Jeune fille lisant (1857). Charles Chaplin (French, 1825-1891). Oil on canvas.
The figure had an irresistible attraction for Chaplin, and like Kray, who also commenced by painting landscapes, he gradually abandoned his first choice of pursuit for the nobler and more enticing one. His success as a painter of portraits, and especially of portraits of women, continued until his death.
Christopher Isherwood, A Single Man
My emotional life: dialectic between craving for privacy and need to submerge myself in a passionate relationship to another.
Gulliver’s Travels by Jonathan Swift (1726)
The Mysterious Mr. Quin by Agatha Christie (1930)
Murder on the Orient Express by Agatha Christie (1934)
Fahrenheit 451 by Ray Bradbury (1953)
My soul is from elsewhere, I’m sure of that, and I intend to end up there.
What better occupation, really, than to spend the evening at the fireside with a book, with the wind beating on the windows and the lamp burning bright. Haven’t you ever happened to come across in a book some vague notion that you’ve had, some obscure idea that returns from afar and that seems to express completely your most subtle feelings?
Stephen J. Darbishire
“I get out of bed, go over to the window, and look at the night sky. And think about time that can never be regained. I think of rivers, of tides. Forests and water gushing out. Rain and lightning. Rocks and shadows. All of these are in me.”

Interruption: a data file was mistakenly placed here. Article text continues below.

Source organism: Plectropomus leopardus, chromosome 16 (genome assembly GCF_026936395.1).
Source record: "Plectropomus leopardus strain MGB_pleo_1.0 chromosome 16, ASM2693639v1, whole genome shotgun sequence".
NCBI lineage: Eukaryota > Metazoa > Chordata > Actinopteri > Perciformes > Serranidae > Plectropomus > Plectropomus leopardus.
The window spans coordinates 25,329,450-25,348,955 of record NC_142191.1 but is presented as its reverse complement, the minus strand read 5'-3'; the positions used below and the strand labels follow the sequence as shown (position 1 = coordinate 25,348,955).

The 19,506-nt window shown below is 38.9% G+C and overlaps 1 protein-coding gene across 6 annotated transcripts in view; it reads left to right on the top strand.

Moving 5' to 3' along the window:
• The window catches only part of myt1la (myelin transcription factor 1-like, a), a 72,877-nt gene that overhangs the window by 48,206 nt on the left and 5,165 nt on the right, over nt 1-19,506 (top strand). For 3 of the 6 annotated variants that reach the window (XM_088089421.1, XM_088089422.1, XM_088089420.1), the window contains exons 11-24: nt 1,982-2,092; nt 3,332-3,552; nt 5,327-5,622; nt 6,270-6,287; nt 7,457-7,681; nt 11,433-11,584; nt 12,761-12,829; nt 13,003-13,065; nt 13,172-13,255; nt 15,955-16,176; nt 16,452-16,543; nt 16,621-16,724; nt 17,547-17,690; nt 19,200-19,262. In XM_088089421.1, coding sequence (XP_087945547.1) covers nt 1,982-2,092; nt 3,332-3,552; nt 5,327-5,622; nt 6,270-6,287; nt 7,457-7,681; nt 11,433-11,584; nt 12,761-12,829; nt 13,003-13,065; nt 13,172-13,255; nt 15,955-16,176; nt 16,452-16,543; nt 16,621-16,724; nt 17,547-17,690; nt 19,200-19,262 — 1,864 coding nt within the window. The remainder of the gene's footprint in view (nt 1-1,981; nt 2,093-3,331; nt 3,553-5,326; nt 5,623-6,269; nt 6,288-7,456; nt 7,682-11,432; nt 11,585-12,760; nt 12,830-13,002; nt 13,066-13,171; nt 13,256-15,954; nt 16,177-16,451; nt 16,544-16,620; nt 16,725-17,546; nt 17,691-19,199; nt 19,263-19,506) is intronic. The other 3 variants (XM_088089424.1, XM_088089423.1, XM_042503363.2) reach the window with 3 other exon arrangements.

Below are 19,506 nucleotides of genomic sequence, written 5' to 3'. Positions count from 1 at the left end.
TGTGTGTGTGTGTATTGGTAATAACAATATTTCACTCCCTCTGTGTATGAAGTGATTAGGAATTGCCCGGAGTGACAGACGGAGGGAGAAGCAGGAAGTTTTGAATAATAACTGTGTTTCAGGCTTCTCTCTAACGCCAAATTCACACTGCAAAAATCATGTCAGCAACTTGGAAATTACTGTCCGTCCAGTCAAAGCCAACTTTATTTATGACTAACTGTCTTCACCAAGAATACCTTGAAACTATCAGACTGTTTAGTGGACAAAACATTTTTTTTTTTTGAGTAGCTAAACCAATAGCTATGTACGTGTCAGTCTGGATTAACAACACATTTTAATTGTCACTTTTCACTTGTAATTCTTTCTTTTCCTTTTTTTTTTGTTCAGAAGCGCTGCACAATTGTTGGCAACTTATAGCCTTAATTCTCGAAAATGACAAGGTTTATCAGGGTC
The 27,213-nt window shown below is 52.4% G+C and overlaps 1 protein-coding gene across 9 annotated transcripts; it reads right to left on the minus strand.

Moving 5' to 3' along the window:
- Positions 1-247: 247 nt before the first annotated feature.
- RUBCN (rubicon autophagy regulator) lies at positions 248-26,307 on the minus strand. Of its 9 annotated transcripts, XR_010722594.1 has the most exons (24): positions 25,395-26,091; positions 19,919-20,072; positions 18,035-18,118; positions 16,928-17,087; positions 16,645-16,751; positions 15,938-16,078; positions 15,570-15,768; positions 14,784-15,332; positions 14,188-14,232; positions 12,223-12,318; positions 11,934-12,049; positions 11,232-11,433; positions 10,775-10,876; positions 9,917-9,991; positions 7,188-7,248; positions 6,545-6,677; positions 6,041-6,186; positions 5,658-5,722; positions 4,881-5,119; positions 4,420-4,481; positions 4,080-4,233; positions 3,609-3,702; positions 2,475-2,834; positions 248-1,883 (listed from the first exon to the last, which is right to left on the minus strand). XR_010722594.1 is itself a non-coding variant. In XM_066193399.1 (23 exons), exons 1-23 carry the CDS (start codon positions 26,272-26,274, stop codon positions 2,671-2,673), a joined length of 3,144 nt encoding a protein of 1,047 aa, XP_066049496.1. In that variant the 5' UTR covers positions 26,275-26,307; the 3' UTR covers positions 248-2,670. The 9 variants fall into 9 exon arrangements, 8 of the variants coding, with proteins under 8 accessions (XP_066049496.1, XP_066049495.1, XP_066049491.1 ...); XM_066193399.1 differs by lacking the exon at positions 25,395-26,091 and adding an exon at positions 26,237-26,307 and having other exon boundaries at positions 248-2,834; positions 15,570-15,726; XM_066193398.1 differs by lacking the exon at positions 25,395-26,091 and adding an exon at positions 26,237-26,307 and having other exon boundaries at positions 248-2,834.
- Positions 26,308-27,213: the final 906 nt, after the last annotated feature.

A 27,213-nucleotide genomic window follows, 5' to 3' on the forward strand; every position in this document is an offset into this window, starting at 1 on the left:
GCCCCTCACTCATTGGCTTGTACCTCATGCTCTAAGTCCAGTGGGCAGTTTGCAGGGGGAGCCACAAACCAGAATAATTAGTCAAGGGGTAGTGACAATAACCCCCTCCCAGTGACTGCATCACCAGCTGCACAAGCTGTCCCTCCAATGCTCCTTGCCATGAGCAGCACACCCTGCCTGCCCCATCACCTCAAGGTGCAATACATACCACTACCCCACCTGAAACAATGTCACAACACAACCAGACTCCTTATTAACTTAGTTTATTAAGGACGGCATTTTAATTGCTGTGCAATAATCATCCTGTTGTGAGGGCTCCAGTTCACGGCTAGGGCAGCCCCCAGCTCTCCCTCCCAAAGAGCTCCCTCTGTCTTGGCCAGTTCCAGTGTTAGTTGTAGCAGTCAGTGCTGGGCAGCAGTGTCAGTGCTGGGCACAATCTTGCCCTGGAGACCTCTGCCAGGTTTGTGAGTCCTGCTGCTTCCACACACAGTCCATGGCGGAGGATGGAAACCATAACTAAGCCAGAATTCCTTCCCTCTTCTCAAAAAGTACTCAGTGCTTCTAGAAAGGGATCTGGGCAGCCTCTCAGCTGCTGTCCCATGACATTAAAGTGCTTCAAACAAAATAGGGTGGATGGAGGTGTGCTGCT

— Haruki Murakami (via violet-woods: “All the beauty of life is made up of light and shadow.”)
It is an interesting sidelight that our language - created and codified by men - does not have one unflattering term to describe men who vent their anger at women. even such epithets as ‘bastard’ and ‘son of a bitch’ do not condemn the man but place the blame on a woman - his Mother!
All literature, highbrow or low, from the Aeneid onward, is fan fiction. […] Through parody and pastiche, allusion and homage, retelling and reimagining the stories that were told before us and that we have come of age loving—amateurs—we proceed, seeking out the blank places in the map that our favorite writers, in their greatness and negligence, have left for us, hoping to pass on to our own readers—should we be lucky enough to find any—some of the pleasure that we ourselves have taken in the stuff that we love: to get in on the game. All novels are sequels; influence is bliss.